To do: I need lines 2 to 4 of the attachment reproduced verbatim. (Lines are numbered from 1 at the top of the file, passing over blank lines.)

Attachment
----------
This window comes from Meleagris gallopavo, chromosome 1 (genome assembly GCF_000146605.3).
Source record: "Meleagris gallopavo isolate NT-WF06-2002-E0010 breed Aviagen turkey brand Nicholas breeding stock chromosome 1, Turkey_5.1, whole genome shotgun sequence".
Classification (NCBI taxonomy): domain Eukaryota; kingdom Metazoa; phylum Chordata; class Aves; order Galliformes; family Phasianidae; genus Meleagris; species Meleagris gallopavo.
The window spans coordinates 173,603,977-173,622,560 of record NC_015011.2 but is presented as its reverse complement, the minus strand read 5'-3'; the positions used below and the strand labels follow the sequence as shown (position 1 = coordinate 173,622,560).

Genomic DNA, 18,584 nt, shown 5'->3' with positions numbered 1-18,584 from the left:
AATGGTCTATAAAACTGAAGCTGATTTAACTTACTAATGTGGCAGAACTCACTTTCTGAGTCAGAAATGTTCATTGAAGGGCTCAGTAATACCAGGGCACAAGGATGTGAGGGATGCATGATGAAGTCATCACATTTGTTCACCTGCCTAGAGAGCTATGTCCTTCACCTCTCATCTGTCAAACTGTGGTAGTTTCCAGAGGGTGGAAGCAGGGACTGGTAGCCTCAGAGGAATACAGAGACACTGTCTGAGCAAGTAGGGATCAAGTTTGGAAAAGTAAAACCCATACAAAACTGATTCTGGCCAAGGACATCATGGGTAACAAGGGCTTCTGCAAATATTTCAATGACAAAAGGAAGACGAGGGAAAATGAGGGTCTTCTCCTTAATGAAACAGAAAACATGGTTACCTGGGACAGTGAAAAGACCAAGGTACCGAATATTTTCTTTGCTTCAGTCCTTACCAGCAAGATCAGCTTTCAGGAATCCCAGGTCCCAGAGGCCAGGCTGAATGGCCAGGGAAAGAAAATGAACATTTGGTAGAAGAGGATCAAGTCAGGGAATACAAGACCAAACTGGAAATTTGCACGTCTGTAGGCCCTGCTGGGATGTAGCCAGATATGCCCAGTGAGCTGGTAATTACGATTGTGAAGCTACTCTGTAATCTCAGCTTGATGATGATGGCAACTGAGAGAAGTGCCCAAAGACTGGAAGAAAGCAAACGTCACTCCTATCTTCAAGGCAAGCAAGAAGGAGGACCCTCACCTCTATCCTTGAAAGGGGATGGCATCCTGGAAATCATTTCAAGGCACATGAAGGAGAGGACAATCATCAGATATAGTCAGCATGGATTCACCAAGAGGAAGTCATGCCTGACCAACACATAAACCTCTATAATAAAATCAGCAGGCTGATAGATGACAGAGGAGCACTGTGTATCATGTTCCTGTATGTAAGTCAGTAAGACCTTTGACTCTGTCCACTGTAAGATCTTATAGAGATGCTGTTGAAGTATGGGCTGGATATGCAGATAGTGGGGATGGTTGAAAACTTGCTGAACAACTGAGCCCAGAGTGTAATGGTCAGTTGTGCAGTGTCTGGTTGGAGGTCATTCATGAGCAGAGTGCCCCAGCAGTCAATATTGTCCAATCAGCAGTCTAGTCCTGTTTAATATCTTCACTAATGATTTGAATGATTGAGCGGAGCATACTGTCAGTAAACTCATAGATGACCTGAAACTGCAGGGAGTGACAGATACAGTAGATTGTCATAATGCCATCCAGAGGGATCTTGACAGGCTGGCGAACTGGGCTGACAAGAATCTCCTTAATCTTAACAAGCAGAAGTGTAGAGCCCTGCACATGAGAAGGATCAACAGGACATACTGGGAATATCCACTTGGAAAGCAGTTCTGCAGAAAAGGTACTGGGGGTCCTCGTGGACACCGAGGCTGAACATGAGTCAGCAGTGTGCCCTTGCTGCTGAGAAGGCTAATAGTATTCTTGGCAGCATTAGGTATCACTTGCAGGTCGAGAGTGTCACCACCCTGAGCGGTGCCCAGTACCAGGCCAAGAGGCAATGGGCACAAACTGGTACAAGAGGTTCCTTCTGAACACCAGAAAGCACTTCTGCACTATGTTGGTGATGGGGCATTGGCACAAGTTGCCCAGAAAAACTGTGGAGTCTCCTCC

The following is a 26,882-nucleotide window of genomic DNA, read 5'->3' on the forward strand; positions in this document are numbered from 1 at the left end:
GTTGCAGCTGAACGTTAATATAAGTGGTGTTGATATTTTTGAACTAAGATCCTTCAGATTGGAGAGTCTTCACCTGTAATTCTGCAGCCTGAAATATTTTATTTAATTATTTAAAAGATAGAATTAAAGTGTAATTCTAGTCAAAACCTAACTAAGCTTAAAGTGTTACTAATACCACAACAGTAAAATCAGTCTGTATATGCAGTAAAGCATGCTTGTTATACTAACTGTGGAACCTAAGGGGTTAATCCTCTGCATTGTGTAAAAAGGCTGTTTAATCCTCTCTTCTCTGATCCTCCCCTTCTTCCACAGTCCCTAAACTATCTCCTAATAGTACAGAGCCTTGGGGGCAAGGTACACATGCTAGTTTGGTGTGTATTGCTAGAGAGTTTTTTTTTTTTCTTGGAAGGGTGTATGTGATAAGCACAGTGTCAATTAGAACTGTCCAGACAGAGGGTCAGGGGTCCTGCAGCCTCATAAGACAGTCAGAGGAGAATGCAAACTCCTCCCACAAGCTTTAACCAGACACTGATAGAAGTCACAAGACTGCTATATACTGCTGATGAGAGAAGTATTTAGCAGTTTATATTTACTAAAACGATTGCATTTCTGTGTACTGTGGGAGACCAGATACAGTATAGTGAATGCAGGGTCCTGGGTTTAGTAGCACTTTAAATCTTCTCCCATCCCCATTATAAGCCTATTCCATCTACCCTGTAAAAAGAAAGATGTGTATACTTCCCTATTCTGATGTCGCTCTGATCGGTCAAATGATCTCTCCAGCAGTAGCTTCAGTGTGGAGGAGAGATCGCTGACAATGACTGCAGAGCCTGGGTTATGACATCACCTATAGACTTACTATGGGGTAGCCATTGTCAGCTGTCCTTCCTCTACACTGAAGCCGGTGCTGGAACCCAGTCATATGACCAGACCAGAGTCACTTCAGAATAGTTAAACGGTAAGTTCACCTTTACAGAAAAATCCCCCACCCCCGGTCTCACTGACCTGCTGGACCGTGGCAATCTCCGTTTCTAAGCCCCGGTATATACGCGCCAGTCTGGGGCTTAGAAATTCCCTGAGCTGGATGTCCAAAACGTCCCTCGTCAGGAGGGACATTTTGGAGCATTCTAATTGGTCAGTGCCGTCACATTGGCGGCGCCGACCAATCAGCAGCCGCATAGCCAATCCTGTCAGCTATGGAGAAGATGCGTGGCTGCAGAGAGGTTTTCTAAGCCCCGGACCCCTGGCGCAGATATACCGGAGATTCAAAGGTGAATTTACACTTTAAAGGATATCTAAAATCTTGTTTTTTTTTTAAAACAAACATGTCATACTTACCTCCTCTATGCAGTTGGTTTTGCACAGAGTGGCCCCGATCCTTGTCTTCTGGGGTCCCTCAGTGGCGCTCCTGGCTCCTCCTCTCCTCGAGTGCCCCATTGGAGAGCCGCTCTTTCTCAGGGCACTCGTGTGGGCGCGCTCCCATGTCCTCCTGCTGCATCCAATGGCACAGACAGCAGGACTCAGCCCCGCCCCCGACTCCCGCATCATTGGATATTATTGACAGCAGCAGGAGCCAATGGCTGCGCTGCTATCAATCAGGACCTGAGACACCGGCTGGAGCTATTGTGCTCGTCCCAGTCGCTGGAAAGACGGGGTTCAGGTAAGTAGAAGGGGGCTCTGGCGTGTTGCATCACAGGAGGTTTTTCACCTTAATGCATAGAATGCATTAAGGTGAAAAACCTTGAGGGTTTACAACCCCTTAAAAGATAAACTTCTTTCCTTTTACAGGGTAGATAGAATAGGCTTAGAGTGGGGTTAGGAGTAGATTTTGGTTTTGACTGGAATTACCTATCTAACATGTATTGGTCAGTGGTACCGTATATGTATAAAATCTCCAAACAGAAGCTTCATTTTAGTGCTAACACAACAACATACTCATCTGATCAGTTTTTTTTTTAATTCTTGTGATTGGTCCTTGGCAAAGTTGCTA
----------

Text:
Source record: "Meleagris gallopavo isolate NT-WF06-2002-E0010 breed Aviagen turkey brand Nicholas breeding stock chromosome 1, Turkey_5.1, whole genome shotgun sequence".
Classification (NCBI taxonomy): domain Eukaryota; kingdom Metazoa; phylum Chordata; class Aves; order Galliformes; family Phasianidae; genus Meleagris; species Meleagris gallopavo.
The window spans coordinates 173,603,977-173,622,560 of record NC_015011.2 but is presented as its reverse complement, the minus strand read 5'-3'; the positions used below and the strand labels follow the sequence as shown (position 1 = coordinate 173,622,560).